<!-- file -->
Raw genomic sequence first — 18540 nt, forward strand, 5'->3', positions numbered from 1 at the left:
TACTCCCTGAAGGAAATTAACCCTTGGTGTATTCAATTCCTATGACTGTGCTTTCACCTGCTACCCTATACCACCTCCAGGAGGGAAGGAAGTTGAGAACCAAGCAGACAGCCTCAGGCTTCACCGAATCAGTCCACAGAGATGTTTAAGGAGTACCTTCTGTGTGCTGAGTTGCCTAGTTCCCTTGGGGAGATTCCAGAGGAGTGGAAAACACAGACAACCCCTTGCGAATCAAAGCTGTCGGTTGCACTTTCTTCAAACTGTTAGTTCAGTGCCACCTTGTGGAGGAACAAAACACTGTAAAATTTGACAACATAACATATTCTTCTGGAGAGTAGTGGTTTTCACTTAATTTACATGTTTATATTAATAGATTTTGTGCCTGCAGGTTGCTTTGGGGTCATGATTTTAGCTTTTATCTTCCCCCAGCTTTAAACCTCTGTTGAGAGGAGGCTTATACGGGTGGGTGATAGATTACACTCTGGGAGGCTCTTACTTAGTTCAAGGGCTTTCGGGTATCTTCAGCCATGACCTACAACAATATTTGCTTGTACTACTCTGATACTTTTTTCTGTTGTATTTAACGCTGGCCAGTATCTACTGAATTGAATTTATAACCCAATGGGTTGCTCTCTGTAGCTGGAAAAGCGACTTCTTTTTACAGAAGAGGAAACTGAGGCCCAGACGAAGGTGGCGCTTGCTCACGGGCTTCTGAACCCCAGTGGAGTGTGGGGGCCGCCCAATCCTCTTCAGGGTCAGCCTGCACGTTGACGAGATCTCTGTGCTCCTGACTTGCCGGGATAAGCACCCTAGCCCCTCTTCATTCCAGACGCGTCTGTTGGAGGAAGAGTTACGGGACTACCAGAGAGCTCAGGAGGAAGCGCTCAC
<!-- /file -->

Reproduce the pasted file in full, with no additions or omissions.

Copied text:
Raw genomic sequence first — 18540 nt, forward strand, 5'->3', positions numbered from 1 at the left:
TACTCCCTGAAGGAAATTAACCCTTGGTGTATTCAATTCCTATGACTGTGCTTTCACCTGCTACCCTATACCACCTCCAGGAGGGAAGGAAGTTGAGAACCAAGCAGACAGCCTCAGGCTTCACCGAATCAGTCCACAGAGATGTTTAAGGAGTACCTTCTGTGTGCTGAGTTGCCTAGTTCCCTTGGGGAGATTCCAGAGGAGTGGAAAACACAGACAACCCCTTGCGAATCAAAGCTGTCGGTTGCACTTTCTTCAAACTGTTAGTTCAGTGCCACCTTGTGGAGGAACAAAACACTGTAAAATTTGACAACATAACATATTCTTCTGGAGAGTAGTGGTTTTCACTTAATTTACATGTTTATATTAATAGATTTTGTGCCTGCAGGTTGCTTTGGGGTCATGATTTTAGCTTTTATCTTCCCCCAGCTTTAAACCTCTGTTGAGAGGAGGCTTATACGGGTGGGTGATAGATTACACTCTGGGAGGCTCTTACTTAGTTCAAGGGCTTTCGGGTATCTTCAGCCATGACCTACAACAATATTTGCTTGTACTACTCTGATACTTTTTTCTGTTGTATTTAACGCTGGCCAGTATCTACTGAATTGAATTTATAACCCAATGGGTTGCTCTCTGTAGCTGGAAAAGCGACTTCTTTTTACAGAAGAGGAAACTGAGGCCCAGACGAAGGTGGCGCTTGCTCACGGGCTTCTGAACCCCAGTGGAGTGTGGGGGCCGCCCAATCCTCTTCAGGGTCAGCCTGCACGTTGACGAGATCTCTGTGCTCCTGACTTGCCGGGATAAGCACCCTAGCCCCTCTTCATTCCAGACGCGTCTGTTGGAGGAAGAGTTACGGGACTACCAGAGAGCTCAGGAGGAAGCGCTCAC